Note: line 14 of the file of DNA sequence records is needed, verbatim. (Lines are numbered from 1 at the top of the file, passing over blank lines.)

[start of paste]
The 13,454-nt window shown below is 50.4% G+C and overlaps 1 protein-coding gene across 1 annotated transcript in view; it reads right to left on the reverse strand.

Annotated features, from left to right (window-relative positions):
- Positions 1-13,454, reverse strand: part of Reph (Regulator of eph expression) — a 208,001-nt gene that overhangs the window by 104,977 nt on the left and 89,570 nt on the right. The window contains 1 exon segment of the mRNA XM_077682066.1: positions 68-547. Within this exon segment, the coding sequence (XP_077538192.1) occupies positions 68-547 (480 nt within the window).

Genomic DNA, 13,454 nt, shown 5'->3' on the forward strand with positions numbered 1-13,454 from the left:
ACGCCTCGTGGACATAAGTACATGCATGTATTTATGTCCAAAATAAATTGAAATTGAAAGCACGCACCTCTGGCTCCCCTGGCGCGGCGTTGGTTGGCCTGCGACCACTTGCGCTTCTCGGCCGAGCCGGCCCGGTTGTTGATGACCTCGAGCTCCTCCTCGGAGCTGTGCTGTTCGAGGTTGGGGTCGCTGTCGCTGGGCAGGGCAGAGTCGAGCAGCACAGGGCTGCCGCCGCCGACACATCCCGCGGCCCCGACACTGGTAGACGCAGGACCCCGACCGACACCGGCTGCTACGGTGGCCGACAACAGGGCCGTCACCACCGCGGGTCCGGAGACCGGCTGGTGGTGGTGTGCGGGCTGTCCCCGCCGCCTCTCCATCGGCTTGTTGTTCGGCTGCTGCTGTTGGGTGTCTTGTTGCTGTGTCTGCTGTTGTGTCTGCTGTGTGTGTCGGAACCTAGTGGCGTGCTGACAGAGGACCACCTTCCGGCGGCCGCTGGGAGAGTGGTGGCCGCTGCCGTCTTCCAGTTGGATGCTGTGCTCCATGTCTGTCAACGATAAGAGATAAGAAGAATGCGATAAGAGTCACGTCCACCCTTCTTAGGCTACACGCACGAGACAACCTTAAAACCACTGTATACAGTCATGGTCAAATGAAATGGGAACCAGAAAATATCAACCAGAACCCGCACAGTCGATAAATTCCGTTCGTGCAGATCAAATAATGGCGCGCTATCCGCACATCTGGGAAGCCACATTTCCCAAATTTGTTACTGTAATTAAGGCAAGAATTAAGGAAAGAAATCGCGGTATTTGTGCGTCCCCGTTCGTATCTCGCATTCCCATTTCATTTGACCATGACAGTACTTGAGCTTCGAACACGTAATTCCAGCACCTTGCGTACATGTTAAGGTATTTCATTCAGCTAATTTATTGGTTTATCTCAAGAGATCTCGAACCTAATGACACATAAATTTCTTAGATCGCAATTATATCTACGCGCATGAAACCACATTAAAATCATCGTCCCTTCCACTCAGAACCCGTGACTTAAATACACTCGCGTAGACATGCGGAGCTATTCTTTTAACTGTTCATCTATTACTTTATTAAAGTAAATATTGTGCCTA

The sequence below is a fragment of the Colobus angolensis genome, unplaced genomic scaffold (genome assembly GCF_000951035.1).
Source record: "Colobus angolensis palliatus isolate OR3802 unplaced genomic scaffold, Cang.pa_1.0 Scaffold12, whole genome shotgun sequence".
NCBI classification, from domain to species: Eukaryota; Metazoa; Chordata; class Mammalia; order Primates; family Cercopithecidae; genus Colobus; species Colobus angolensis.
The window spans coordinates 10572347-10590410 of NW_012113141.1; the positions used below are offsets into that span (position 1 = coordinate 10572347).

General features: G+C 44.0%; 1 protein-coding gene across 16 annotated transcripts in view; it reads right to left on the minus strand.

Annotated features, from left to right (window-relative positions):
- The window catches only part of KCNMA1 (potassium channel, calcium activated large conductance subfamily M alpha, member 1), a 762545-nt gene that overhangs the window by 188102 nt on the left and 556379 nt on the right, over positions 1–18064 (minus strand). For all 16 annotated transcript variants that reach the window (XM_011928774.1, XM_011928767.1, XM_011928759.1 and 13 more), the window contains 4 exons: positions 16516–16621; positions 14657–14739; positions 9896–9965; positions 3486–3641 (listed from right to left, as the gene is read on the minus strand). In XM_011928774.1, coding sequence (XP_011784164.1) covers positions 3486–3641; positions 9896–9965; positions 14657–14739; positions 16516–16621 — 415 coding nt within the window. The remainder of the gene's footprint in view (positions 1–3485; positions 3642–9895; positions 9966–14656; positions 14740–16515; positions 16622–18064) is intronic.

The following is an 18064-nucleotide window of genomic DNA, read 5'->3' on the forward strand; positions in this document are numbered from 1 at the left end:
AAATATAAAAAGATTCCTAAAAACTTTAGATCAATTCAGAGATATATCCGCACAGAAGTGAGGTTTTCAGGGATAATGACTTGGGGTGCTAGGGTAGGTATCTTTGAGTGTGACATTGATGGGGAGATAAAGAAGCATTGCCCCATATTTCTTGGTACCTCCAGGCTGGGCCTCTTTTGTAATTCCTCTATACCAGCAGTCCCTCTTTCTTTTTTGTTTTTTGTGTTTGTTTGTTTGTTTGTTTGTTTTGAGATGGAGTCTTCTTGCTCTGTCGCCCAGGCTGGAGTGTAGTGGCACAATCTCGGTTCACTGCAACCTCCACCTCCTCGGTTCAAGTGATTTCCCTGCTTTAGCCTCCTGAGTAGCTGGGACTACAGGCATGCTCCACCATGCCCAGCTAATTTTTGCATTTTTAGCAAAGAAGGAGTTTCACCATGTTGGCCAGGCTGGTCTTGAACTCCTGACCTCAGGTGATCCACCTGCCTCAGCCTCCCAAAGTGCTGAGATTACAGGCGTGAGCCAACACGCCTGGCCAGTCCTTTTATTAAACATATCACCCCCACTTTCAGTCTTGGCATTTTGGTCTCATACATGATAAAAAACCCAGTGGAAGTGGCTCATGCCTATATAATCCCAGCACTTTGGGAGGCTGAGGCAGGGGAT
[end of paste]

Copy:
AAATATAAAAAGATTCCTAAAAACTTTAGATCAATTCAGAGATATATCCGCACAGAAGTGAGGTTTTCAGGGATAATGACTTGGGGTGCTAGGGTAGGTATCTTTGAGTGTGACATTGATGGGGAGATAAAGAAGCATTGCCCCATATTTCTTGGTACCTCCAGGCTGGGCCTCTTTTGTAATTCCTCTATACCAGCAGTCCCTCTTTCTTTTTTGTTTTTTGTGTTTGTTTGTTTGTTTGTTTGTTTTGAGATGGAGTCTTCTTGCTCTGTCGCCCAGGCTGGAGTGTAGTGGCACAATCTCGGTTCACTGCAACCTCCACCTCCTCGGTTCAAGTGATTTCCCTGCTTTAGCCTCCTGAGTAGCTGGGACTACAGGCATGCTCCACCATGCCCAGCTAATTTTTGCATTTTTAGCAAAGAAGGAGTTTCACCATGTTGGCCAGGCTGGTCTTGAACTCCTGACCTCAGGTGATCCACCTGCCTCAGCCTCCCAAAGTGCTGAGATTACAGGCGTGAGCCAACACGCCTGGCCAGTCCTTTTATTAAACATATCACCCCCACTTTCAGTCTTGGCATTTTGGTCTCATACATGATAAAAAACCCAGTGGAAGTGGCTCATGCCTATATAATCCCAGCACTTTGGGAGGCTGAGGCAGGGGAT